Within a month of diagnosis, the CRPS had spread into Baxter's calf before rapidly spreading through her entire body.

"The level of pain I was feeling in every part of my body told me I was dying," she said.

"It felt like from head to toe I was being burnt alive - and it was a hell that existed inside my own body.

"For the first four weeks after it spread, we struggled to get the pain under control and I spent a good chunk of that month talking and planning my own suicide."

Baxter is currently undergoing a 10-week treatment programme in the US and is making progress getting her pain down to a manageable level.

"I believe that I will go into remission, I just need to keep at it," she said.

"I get three to five chiropractic adjustments a day to release the pressure on my vagus nerve, plus I get hooked up to three different types of machines to help reduce the pain and rehabilitate my nervous system.

Getting treatment for her CRPS. Photo / Gofundme
Getting treatment for her CRPS. Photo / Gofundme

"They all use electrical current to calm the nervous system in different ways.

"I'm also doing up to five hyperbaric oxygen chambers sessions per week.

"Every treatment is different, and I knew from the time I was diagnosed that I wanted to get well -- and ideally I'd get well without the use of any kind of hardcore drugs.

"For most people diagnosed, they can hope for nothing but pain management -- nerve blocks, ketamine and a variety of pain medications, but I didn't want that. "Many end up stuck on medications, and very powerful ones, for their entire lives, and are forced to keep upping the dose because their body just learns to tolerate it.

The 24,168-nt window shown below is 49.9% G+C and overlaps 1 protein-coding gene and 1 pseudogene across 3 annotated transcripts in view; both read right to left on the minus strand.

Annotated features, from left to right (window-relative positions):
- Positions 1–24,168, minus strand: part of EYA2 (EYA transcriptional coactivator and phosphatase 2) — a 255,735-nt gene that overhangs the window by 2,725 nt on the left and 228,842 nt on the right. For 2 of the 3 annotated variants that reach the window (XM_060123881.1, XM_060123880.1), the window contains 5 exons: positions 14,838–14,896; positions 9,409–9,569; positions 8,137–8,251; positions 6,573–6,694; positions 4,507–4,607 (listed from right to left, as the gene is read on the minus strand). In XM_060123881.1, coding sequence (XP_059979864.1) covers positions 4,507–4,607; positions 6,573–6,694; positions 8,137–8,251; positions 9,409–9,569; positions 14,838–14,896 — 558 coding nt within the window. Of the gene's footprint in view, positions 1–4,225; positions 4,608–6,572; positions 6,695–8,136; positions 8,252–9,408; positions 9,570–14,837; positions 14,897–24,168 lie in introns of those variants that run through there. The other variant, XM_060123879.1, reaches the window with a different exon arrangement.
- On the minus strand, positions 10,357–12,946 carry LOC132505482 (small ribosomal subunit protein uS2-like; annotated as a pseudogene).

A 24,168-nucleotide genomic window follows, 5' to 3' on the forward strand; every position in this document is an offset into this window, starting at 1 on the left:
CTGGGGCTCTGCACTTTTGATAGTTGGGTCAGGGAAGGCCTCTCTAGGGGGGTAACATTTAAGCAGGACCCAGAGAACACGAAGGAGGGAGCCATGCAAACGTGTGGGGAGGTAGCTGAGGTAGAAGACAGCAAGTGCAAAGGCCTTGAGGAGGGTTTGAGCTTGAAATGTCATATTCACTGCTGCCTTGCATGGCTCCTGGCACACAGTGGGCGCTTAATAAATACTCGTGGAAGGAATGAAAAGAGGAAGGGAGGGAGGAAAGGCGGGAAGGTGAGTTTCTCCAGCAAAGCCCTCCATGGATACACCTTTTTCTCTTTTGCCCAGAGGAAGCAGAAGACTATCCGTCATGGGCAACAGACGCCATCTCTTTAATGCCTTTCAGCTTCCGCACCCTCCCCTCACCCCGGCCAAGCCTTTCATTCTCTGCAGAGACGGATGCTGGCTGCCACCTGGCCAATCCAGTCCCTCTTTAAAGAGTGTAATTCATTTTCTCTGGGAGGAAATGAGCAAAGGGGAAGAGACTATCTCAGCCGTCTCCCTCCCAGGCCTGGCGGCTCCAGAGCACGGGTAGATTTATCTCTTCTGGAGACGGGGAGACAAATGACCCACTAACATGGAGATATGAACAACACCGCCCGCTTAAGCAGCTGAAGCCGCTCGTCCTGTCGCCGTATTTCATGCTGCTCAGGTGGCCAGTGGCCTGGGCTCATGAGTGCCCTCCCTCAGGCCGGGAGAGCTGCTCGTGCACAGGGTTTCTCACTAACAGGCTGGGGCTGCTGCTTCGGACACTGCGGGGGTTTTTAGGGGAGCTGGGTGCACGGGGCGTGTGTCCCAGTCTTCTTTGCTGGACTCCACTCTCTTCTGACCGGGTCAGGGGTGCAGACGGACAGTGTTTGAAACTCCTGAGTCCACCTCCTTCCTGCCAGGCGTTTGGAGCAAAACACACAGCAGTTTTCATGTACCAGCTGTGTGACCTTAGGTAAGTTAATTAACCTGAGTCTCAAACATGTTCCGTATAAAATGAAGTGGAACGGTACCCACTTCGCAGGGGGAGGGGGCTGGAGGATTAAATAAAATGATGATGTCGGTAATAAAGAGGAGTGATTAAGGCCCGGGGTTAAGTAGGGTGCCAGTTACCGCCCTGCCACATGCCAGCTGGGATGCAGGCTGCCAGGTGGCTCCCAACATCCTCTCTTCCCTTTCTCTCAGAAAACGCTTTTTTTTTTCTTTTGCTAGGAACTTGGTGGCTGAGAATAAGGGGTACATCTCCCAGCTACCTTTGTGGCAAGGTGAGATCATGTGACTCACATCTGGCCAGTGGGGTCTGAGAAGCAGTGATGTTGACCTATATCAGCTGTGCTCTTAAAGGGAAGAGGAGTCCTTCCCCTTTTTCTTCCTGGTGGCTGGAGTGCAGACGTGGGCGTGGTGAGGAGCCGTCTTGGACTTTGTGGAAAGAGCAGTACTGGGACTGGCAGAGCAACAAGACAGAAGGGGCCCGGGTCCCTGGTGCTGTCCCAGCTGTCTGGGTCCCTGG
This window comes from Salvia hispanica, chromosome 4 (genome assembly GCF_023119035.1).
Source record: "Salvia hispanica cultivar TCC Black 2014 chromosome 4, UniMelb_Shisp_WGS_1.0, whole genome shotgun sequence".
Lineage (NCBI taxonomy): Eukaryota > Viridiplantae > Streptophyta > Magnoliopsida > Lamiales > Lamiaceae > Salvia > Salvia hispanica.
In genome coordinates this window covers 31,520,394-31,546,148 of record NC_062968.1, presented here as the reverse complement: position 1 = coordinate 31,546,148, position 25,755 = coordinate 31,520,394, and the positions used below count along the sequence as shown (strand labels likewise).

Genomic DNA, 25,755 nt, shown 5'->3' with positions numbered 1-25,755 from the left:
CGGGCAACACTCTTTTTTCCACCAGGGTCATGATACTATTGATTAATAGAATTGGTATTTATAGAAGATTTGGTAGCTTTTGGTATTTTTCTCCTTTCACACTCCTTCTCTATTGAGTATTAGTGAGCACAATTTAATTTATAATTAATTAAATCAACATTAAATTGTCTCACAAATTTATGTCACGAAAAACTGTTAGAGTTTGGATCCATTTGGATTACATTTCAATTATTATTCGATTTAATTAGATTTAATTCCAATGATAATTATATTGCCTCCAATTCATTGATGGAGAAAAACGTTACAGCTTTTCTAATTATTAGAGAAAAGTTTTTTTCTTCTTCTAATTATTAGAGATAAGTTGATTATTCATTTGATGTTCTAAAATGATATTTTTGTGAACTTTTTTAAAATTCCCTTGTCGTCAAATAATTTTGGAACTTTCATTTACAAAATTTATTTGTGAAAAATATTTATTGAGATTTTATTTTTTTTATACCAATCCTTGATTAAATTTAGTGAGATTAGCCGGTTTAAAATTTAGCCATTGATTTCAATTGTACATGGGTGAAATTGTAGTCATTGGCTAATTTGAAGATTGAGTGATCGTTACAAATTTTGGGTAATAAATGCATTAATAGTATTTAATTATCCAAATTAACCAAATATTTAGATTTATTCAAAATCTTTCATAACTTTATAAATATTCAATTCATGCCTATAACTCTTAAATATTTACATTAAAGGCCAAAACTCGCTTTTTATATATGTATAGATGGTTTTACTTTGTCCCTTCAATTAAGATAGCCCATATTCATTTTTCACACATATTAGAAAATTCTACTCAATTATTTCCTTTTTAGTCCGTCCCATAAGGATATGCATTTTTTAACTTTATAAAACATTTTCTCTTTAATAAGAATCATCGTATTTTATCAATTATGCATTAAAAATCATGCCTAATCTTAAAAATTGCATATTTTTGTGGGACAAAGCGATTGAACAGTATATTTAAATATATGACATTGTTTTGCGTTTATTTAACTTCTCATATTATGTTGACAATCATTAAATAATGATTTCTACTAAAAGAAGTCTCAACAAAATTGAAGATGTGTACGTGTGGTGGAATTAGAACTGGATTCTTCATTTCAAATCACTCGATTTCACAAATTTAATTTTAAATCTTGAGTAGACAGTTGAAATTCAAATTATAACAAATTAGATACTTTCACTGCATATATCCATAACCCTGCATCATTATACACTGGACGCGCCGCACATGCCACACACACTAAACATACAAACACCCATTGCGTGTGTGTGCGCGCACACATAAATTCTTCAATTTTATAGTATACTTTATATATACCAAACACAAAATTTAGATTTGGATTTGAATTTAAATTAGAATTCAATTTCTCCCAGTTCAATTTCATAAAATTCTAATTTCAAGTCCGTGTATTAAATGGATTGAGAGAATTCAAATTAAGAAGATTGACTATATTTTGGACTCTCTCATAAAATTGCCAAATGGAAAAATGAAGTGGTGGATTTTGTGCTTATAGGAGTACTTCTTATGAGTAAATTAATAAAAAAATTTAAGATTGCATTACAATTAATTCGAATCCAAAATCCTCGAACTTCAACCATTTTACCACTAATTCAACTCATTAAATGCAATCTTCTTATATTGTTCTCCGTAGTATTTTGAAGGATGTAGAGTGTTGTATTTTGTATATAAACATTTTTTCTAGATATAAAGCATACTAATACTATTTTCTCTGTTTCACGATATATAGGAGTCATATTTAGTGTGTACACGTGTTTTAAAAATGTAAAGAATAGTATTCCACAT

"For me, it's important that I actually get to the source of what cause this dysfunction and try to heal from there.

"This has, by far, been the most difficult experience of my entire life.

"I've spent so much of my life helping other people, and never thought I'd be in a position where I'd need so much help myself.

"My goals are to stop it spreading further, be able to walk a reasonable distance without pain and to sit at a table."

The next step for Baxter's treatment is in Bologna, Italy, to try a drug called Neridronate Acid, which has been used there to treat CRPS for years with an 80 per cent success rate. The Neridronate Acid will be infused into her body in four treatments across a two-week period.

"When I first left the hospital I couldn't walk without pain, and I was spending most of my days inside in bed or on a couch with my legs up," she said.

"I'm fighting so hard to get better, and I believe that I will.

"It's just going to take some time to get there."

For help

• In an emergency: call 111
• Lifeline: 0800 543 354 (available 24/7)
• Suicide Crisis Helpline: 0508 828 865 (0508 TAUTOKO) (available 24/7)
• Youthline: 0800 376 633, or text 234 (available 24/7) or or live chat (between 7pm and 11pm)
• Kidsline: 0800 543 754 (available 24/7)
• Whatsup: 0800 942 8787 (1pm to 11pm)
• Depression helpline: 0800 111 757 (available 24/7)
• Samaritans 0800 726 666
• Healthline - 0800 611 116
• For more information about support and services available to you, contact the Mental Health Foundation's free Resource and Information Service on 09 623 4812 during office hours or email